PUBLISHED: 15:45 17 November 2009 | UPDATED: 16:21 20 February 2013
Alan Sugar may have made 'apprentices' big news, but in Canterbury, there is a dedicated group of youngsters who wouldn't be seen dead in a power suit, but in whose hands lies the future of the conservation of the Cathedral
With the launch of its 50m appeal in October 2006 to fund a major conservation and development project at the Cathedral, the attention of the world was focused on Canterbury and the iconic building that is the Mother Church of the Anglican Communion.
At the heart of this massive but inspiring project to create a Cathedral restored and fit for future generations is a group of craftspeople who not only perform sterling work on a daily basis, but who are a living link to centuries of tradition. And among them is a handful of passionate young men and women dedicated to the lifelong learning of an age-old skill.
They dont have it easy, and the money isnt great, but they are the future not only of the conservation of the Cathedral but, due to Canterburys status as a centre of excellence, other cathedrals and historic buildings, too.
Apprentice stonemason, Sam Matthews, 23, went to school in Canterbury and, for him, the Cathedral has always been an iconic building. He studied fine art at UCCA, where he specialised
in sculpture, and when he needed work experience, instinctively turned to the Cathedral. I really enjoyed learning the basics of stonemasonry, squaring a block and doing a bit of carpentry, he says.
I kept coming back, because I really enjoyed it, and, luckily, there was an apprenticeship going in September 2008 and I got on the scheme.
Sam, who lives in Faversham, loves the form and fixing side of his job: When you actually fix something youve worked on to the building, thats amazing you know your work is going to live on for at least 500 years. It feels nice to put something back into the Cathedral Ive always loved. Currently working on stones for the library, hell soon be moving on to the stonework on the south east transept and the corona. Its the oldest stained glass in the country, so that will be a real privilege, he beams. Sam even likes heights, which is handy: You use the hoist if youre taking up stone, if not, you use ladders it keeps you fit, he says.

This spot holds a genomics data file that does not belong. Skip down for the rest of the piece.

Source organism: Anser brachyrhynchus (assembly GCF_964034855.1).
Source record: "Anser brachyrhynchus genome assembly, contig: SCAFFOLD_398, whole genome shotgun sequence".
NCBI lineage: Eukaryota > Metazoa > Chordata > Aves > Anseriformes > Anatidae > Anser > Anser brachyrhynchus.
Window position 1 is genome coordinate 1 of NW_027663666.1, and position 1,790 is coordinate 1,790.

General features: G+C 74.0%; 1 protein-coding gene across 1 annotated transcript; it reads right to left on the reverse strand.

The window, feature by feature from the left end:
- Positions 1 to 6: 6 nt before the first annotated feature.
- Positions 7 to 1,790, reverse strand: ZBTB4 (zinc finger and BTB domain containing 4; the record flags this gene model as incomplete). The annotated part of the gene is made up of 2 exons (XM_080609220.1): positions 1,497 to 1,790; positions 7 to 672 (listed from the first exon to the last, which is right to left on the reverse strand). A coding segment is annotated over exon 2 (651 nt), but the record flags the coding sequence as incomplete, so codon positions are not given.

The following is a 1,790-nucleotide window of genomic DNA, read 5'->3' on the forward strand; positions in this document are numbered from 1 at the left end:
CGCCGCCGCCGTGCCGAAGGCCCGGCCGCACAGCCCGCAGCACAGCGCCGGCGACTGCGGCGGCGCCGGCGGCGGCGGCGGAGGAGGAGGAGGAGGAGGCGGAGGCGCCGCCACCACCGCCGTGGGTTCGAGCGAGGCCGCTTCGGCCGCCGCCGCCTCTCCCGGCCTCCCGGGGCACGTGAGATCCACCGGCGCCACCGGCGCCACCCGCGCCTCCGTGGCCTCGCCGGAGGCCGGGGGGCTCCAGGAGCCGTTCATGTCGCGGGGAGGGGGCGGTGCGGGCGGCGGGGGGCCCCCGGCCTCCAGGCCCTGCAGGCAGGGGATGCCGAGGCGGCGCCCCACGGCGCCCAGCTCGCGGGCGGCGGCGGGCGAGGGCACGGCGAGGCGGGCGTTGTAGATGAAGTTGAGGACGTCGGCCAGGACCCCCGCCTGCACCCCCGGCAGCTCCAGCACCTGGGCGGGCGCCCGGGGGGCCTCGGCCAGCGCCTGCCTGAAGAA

Jen Jordan, who has just turned 25, is the only female stonemason apprentice, but definitely holds her own in the all-male group she is, after all, following in the capable footsteps of head of stone conservation, Heather Newton. A former student at Ashford School of Art and Design, Jen had always been interested in history and ancient buildings and wanted a hands-on job after finishing college. I knew I didnt want to work in an office, so when I saw an ad in the local newspaper, I applied, got accepted and started as
an apprentice in September 2008.
I didnt have any experience whatsoever and I dont know if I have a natural ability, she admits. But its all to do with the tutors, if they teach you right, youre fine.
She has mainly been on-site for the past year, and has no fear of heights in the summer it was lovely, I really enjoyed it, but its a bit harder in the winter and cant see herself moving on any time soon after completing her apprenticeship. It will be good to build up my experience here, she says.
A Folkestone girl, Jen has happy childhood memories of Christmas shopping in Canterbury and school visits to the Cathedral. My degree ceremony was at Canterbury little did I know then that Id be working here!
Ben Swinfield, 24, is the most experienced of the stonemasons, having finished his apprenticeship at the beginning of October. He is now training to be an architectural stone carver and is contracted to the Cathedral for another three-and-a-half years. His interest dates back to his school years. There was a stone-carving festival here in 2003 when I was 17, and I had a little go I wasnt very good, but I could definitely see it as something Id enjoy doing, says Ben.